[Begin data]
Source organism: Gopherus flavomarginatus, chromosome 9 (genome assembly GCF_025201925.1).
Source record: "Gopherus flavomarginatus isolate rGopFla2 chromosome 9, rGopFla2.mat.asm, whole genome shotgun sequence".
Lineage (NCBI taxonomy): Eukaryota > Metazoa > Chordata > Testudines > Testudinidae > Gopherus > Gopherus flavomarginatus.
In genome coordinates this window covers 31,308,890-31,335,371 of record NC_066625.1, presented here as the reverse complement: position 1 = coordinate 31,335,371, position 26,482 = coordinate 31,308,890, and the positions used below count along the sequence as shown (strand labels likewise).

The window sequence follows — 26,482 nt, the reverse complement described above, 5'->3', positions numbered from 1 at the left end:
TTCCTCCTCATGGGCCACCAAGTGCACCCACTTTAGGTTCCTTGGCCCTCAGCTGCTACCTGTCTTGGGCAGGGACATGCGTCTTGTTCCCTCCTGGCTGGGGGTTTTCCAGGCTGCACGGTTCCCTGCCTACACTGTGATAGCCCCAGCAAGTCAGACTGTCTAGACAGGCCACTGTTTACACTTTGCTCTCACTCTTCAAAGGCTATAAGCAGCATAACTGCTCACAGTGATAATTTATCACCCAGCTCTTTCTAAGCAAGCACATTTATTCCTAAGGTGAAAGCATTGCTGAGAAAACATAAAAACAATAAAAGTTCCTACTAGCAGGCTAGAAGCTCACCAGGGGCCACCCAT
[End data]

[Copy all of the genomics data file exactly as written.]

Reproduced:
Source organism: Gopherus flavomarginatus, chromosome 9 (genome assembly GCF_025201925.1).
Source record: "Gopherus flavomarginatus isolate rGopFla2 chromosome 9, rGopFla2.mat.asm, whole genome shotgun sequence".
Lineage (NCBI taxonomy): Eukaryota > Metazoa > Chordata > Testudines > Testudinidae > Gopherus > Gopherus flavomarginatus.
In genome coordinates this window covers 31,308,890-31,335,371 of record NC_066625.1, presented here as the reverse complement: position 1 = coordinate 31,335,371, position 26,482 = coordinate 31,308,890, and the positions used below count along the sequence as shown (strand labels likewise).

The window sequence follows — 26,482 nt, the reverse complement described above, 5'->3', positions numbered from 1 at the left end:
TTCCTCCTCATGGGCCACCAAGTGCACCCACTTTAGGTTCCTTGGCCCTCAGCTGCTACCTGTCTTGGGCAGGGACATGCGTCTTGTTCCCTCCTGGCTGGGGGTTTTCCAGGCTGCACGGTTCCCTGCCTACACTGTGATAGCCCCAGCAAGTCAGACTGTCTAGACAGGCCACTGTTTACACTTTGCTCTCACTCTTCAAAGGCTATAAGCAGCATAACTGCTCACAGTGATAATTTATCACCCAGCTCTTTCTAAGCAAGCACATTTATTCCTAAGGTGAAAGCATTGCTGAGAAAACATAAAAACAATAAAAGTTCCTACTAGCAGGCTAGAAGCTCACCAGGGGCCACCCAT